Leading Architects Come Together for London’s Summer Exhibition

The Architecture Room. Image Courtesy of Royal Academy of Arts

The Royal Academy of Arts’ annual Summer is the world’s largest open submission providing “a unique platform for emerging and established artists to showcase their works to an international audience.” From 12,000 total works of art, spanning a complete range of disciplines, 140 architectural works have been selected and hung by Royal Academician and Architect Eric Parry, after some early dialogue with former RIBA President Sir Richard MacCormac. Work featured this year includes a model by Thomas Heatherwick and prints by Louisa Hutton of Sauerbruch Hutton, alongside Norman Foster, Zaha Hadid, Nicholas Grimshaw, Richard Rogers and Eva Jiřičná.

RIBA Future Trends Survey Demonstrates Continued Stability

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The results of the Royal Institute of British Architects (RIBAFuture Trends Survey for May show that the Workload Index among practices was slightly down in comparison to April (from +35 to +33) with the recovery in confidence levels remaining consistently “very strong” across the country. Although last month’s survey showed London as the region with the brightest outlook, confidence levels reported by architects in Wales and the West topped the index with a balance figure of +49. Workload forecasts in the private sector, public sector and community sector have all significantly increased.

RIBA Drops Israel Motion, Sets Up Global Ethics Group in Response to Controversy

The original motion by RIBA was a response to architecture’s role in the occupation of Palestine. Image © Rianne Van Doevern via Flickr CC User The Advocacy Project

The Royal Institute of British Architects (RIBA) has dropped their controversial proposal to ban the Israeli Association of United Architects (IAUA) from the umbrella organization the International Union of Architects (UIA). Intended as a sanction against the IAUA for failing to “resist projects on illegally-occupied land,” supporters of the proposal had hoped it would be discussed at the UIA World Congress in Durban in August, however the has confirmed that it will not include the motion as it is beyond their ‘political scope’.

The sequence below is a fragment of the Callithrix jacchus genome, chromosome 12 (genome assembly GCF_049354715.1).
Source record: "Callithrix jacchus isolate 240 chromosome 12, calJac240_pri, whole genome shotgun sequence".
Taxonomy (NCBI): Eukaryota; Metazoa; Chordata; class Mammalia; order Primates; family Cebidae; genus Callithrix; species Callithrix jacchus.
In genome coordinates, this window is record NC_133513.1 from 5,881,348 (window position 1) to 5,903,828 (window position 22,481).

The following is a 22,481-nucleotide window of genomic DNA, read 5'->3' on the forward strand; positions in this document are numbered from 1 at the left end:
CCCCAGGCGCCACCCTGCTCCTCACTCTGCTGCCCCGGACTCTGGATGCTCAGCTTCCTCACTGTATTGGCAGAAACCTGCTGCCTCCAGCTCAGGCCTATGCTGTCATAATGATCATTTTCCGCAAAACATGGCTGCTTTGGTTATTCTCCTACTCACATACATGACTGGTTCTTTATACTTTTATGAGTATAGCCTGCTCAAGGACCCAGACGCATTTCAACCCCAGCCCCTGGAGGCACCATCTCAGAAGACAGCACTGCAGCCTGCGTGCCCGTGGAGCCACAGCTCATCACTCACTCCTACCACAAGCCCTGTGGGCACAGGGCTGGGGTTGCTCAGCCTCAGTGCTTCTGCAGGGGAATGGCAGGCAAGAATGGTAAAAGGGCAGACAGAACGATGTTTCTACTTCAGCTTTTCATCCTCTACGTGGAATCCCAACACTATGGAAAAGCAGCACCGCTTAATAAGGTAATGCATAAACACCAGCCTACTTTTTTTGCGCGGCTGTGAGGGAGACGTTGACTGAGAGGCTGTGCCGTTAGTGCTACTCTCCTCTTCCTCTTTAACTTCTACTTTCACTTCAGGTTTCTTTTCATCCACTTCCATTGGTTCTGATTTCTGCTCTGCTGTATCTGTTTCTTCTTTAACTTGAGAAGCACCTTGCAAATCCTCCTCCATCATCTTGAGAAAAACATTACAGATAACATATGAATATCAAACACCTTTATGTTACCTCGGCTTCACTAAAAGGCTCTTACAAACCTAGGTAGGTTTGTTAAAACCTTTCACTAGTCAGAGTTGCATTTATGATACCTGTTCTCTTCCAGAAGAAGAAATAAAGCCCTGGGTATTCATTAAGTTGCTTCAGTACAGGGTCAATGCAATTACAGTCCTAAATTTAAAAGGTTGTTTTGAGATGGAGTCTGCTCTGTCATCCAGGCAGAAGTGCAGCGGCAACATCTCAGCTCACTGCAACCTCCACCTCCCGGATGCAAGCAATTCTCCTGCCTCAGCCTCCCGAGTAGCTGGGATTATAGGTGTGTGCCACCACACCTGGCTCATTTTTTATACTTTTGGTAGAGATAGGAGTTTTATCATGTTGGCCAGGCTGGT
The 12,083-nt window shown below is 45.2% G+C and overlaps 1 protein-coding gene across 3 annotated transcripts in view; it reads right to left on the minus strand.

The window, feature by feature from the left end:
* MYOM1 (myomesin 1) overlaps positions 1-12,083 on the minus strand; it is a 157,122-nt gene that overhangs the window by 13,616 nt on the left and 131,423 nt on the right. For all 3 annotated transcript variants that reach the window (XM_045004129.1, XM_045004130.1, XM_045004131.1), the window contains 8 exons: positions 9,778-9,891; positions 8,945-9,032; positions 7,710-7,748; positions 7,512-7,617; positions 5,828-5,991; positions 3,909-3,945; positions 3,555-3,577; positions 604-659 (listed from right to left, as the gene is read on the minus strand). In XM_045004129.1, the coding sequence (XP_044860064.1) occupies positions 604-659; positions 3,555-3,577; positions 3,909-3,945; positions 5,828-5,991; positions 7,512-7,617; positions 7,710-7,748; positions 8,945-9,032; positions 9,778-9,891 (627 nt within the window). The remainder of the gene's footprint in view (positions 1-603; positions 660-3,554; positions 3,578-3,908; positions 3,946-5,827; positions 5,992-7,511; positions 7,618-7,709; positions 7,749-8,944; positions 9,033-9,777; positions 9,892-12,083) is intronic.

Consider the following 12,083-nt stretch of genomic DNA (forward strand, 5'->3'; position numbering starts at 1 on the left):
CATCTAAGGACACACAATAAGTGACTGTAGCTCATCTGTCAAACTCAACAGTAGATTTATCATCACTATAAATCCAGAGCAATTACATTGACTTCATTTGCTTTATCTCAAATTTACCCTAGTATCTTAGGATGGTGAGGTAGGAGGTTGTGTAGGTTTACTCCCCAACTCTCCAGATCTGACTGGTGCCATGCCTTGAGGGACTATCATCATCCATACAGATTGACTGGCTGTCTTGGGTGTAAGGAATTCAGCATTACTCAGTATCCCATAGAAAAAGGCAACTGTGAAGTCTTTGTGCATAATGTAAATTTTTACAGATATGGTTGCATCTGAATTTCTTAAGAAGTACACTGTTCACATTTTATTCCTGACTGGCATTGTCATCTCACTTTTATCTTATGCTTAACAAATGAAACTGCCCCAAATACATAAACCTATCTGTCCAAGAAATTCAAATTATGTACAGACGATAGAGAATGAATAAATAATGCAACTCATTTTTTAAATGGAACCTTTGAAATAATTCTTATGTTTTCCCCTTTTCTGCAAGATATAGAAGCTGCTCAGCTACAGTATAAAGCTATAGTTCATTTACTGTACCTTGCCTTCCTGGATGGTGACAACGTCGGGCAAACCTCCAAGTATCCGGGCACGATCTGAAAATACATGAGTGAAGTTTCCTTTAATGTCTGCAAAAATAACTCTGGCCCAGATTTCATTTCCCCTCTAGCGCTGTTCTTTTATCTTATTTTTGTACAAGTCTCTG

In response to the highly controversial episode – which garnered criticism both in the UK and as far afield as the United States - the RIBA has announced a new working group that will “consider the institute’s role in engaging with communities facing civil conflict and natural disaster.”

More on the decision by the UIA and the new RIBA Ethics Group after the break

RIBA Announces 2014 National Award Winners

King’s Cross Station / John McAslan + Partners. Image © Hufton+Crow

The Royal Institute of British Architects (RIBA) has announced the 44 buildings in the UK and 12 EU projects to win 2014 National Awards. The list includes instantly recognizable projects such as The Shard by Renzo Piano and Mecanoo‘s Library of Birmingham, but also rewards plenty of well-crafted smaller projects, for example Lens House by Alison Brooks Architects.

From this list of National winners, the RIBA will select the shortlist for the RIBA Stirling Prize, which will be revealed next month. See the full list of winners after the break.

UK Architecture Unemployment Falls to Pre-Crash Levels

© Rene de Wit

The number of unemployed architects in the UK has fallen to its lowest level since before the financial crisis, according to the Office of National Statistics. This is based on the number of architects claiming Jobseekers’ Allowance, which fell to just 310 in May, a figure that has almost halved since May 2013 when 615 architects were claiming.